Small business blog posts we liked this week

By Samantha Garner | July 19, 2014

From customer service to holiday sales (yes, the winter holidays!), we found some good business blog posts this week that we wanted to share with our fellow entrepreneurs:

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Real entrepreneurs’ stories of small business struggle

By Samantha Garner | July 12, 2014

closing a businessA couple of years ago, we wrote about when it was time to throw in the towel and exit your small business. It’s a reality for many entrepreneurs – no business lasts forever, and many close within a few years.

Of course, here at GoForth Institute, we want to give small business owners all the tools they’ll need to succeed in entrepreneurship, but we also know that the end of a business is a part of every entrepreneurial life cycle.

That’s why we were interested to read an article in Entrepreneur this week, Is it Time to Give In? How to Know for Sure. Here’s an excerpt:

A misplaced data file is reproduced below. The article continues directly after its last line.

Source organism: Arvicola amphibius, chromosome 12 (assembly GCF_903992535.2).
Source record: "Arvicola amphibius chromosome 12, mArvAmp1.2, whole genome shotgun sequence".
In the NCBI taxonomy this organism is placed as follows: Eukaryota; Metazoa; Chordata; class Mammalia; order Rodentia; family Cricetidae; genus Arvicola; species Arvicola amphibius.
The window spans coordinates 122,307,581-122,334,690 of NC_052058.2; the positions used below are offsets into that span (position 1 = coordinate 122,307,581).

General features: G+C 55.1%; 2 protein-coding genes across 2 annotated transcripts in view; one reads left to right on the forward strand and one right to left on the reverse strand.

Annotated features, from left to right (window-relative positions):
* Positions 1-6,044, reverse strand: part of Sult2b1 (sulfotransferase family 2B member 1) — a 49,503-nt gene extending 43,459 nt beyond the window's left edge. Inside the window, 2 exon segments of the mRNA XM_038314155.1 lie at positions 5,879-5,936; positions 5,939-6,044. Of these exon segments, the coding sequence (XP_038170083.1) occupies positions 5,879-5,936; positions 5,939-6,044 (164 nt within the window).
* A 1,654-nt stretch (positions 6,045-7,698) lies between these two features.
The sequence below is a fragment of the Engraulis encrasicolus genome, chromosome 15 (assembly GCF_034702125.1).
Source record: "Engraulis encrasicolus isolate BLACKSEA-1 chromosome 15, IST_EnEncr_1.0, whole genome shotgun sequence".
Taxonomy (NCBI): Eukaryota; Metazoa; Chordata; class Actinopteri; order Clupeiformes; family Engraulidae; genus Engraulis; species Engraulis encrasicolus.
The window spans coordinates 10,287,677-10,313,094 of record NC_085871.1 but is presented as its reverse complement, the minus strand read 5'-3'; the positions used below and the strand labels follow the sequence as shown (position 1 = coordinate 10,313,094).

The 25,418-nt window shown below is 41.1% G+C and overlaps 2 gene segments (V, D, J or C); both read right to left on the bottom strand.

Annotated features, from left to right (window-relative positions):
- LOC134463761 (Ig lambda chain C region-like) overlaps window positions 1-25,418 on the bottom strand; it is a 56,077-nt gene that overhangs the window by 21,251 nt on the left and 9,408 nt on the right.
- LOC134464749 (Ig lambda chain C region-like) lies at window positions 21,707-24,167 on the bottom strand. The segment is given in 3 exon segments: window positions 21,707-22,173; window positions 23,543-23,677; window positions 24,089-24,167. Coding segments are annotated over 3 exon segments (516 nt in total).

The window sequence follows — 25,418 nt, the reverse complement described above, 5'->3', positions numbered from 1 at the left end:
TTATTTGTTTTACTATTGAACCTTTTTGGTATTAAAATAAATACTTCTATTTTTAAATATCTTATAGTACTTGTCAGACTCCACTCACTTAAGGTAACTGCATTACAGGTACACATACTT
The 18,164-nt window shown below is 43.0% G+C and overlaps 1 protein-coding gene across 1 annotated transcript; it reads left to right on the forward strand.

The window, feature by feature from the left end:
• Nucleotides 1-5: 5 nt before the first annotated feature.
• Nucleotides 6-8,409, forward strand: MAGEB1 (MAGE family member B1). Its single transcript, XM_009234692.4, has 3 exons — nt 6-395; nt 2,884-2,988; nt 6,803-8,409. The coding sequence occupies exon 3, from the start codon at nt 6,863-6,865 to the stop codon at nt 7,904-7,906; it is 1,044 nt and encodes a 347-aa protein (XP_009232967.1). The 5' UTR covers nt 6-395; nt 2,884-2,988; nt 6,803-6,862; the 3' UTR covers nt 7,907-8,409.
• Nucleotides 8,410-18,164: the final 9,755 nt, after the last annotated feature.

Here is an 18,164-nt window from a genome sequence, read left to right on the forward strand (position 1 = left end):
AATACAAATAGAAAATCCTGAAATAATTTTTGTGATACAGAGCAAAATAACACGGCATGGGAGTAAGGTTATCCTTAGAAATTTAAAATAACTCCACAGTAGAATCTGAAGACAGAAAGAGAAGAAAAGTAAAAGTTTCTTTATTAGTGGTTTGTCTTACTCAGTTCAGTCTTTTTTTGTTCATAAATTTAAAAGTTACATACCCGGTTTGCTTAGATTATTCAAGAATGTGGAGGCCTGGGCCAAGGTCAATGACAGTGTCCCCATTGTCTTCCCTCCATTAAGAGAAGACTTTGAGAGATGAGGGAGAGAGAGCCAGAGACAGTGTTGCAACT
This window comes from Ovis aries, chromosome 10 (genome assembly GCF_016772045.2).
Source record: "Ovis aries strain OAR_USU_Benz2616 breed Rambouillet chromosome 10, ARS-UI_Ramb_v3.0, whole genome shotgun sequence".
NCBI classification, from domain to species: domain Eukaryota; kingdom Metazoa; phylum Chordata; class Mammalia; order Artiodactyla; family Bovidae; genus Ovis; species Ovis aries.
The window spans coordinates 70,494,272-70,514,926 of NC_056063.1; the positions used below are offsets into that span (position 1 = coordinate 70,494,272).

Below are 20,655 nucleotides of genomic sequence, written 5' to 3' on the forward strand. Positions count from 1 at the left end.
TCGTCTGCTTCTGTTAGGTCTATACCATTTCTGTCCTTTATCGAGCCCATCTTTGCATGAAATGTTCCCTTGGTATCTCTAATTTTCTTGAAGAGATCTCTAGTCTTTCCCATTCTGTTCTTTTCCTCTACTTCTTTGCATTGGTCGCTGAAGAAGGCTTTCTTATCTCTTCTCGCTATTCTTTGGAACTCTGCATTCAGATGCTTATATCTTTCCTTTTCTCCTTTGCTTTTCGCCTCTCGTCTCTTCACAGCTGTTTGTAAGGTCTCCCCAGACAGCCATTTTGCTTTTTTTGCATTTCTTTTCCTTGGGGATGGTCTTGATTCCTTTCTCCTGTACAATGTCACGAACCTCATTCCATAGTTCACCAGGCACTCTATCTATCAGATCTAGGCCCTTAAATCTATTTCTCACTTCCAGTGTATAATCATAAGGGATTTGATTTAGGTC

“I really started noticing my judgment became very clouded, and I wasn’t open to people’s ideas,” says the chairman of Camping World and host of CNBC’s The Profit. “I was so caught up in my own world I couldn’t even see new ideas.”

Have a look at the article – we think it’s important for all entrepreneurs to recognize the signs of a small business in crisis, and what can be done about it.

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Perks and snags of small business cooperatives

By Samantha Garner | July 5, 2014

Cooperative small businesses are organized and controlled by members – an association of people who strive to meet common needs. There are approximately 8,800 cooperatives in Canada. If you’ve shopped at a Co-op grocery store, well, it shouldn’t surprise you to learn that it’s a cooperative organization.